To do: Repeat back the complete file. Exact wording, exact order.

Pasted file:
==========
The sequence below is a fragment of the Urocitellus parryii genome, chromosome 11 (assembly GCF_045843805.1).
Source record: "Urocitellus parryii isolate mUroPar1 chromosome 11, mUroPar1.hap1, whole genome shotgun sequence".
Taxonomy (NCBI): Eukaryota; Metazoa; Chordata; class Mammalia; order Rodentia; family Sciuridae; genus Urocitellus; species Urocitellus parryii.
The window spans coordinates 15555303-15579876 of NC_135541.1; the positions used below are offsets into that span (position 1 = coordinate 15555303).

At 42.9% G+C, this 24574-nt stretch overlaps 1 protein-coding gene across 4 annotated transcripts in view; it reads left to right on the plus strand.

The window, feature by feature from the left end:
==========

The sequence below is a fragment of the Urocitellus parryii genome, chromosome 11 (assembly GCF_045843805.1).
Source record: "Urocitellus parryii isolate mUroPar1 chromosome 11, mUroPar1.hap1, whole genome shotgun sequence".
Taxonomy (NCBI): Eukaryota; Metazoa; Chordata; class Mammalia; order Rodentia; family Sciuridae; genus Urocitellus; species Urocitellus parryii.
The window spans coordinates 15555303-15579876 of NC_135541.1; the positions used below are offsets into that span (position 1 = coordinate 15555303).

At 42.9% G+C, this 24574-nt stretch overlaps 1 protein-coding gene across 4 annotated transcripts in view; it reads left to right on the plus strand.

The window, feature by feature from the left end: